All these worlds are yours


Arthur C. Clarke, dead at 90.

Clarke’s three laws
  1. When a distinguished but elderly scientist states that something is possible, he is almost certainly right. When he states that something is impossible, he is very probably wrong.
  2. The only way of discovering the limits of the possible is to venture a little way past them into the impossible.
  3. Any sufficiently advanced technology is indistinguishable from magic.

The last of the ‘Big Three’ is no more, a great loss for real-life visionaries everywhere. Arthur C. wasn’t merely known for his great contributions in the realm of science fact and science-fiction — he was perhaps one of the first humans (along with Olaf Stapleton) to fully grasp the impact technology would have on the future of our species. While most SF writers of his era happily focused on rocket ships and rayguns, Clarke examined the evolutionary implications that would come with the harnessing of science and the colonization of space. Childhood’s End explored themes of transhumanism and evolutionary ascension. His First Contact novels such as 2001 and Rendez-vous with Rama hypothesized greatly advanced civilizations that exemplified his Third law.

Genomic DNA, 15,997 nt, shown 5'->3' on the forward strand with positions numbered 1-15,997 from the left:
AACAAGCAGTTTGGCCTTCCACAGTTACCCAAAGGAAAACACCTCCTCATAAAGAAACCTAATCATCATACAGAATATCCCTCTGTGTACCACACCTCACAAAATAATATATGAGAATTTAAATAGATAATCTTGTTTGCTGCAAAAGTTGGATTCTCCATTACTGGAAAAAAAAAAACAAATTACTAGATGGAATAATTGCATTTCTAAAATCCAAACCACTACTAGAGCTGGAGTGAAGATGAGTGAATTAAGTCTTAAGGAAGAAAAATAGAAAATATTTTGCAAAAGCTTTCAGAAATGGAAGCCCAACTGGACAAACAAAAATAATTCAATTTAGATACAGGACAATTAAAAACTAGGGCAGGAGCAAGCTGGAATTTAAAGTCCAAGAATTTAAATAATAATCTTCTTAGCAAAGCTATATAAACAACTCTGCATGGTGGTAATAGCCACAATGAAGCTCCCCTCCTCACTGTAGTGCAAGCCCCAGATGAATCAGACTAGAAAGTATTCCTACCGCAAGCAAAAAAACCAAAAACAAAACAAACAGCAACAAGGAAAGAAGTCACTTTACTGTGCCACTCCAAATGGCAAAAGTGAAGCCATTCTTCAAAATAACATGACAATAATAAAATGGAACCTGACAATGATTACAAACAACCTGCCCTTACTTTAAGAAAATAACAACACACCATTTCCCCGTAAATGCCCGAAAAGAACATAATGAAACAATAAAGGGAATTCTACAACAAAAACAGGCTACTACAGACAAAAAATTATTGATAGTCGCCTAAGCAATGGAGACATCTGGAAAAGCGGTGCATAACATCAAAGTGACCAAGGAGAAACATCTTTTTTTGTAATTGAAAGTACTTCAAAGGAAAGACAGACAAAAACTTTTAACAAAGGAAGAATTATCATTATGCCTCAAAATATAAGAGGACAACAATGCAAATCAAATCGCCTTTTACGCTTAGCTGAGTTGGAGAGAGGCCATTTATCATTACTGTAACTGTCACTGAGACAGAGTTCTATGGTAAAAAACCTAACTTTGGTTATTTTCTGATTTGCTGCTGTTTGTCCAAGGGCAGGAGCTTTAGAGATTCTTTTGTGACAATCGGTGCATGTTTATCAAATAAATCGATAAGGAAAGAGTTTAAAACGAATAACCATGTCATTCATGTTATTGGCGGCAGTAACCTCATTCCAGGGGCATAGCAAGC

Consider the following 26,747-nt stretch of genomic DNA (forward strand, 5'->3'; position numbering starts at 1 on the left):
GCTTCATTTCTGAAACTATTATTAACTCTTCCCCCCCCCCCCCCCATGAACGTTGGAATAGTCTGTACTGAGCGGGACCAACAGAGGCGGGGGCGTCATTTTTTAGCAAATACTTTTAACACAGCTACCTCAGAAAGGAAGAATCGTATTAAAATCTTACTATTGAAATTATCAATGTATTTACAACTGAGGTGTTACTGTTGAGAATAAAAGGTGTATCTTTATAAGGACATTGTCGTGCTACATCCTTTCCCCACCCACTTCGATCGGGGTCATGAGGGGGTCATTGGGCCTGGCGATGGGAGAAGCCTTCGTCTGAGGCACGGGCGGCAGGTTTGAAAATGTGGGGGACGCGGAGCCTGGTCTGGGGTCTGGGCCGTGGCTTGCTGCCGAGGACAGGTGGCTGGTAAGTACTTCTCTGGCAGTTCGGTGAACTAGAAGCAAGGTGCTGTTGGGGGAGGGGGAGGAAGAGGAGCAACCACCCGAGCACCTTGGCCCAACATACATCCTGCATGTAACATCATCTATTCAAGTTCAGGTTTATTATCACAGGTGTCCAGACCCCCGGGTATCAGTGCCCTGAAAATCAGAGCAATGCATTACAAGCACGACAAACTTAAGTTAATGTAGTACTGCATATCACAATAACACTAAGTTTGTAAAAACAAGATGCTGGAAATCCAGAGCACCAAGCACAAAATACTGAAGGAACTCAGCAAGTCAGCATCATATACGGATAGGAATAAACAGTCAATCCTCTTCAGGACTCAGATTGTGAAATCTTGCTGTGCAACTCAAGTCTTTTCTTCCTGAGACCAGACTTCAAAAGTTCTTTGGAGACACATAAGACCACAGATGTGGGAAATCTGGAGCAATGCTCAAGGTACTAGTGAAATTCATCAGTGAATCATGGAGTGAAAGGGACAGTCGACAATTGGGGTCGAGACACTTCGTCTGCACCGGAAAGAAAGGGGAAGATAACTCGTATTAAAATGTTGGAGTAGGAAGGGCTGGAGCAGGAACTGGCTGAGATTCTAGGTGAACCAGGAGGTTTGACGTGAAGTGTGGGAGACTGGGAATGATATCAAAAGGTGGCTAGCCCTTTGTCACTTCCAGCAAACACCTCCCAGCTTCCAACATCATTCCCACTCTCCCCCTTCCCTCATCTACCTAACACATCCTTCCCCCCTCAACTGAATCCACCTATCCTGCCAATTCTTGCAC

He also predicted that apes would function as house servants by the 1960’s.

Oh well. You can’t be right all the time.

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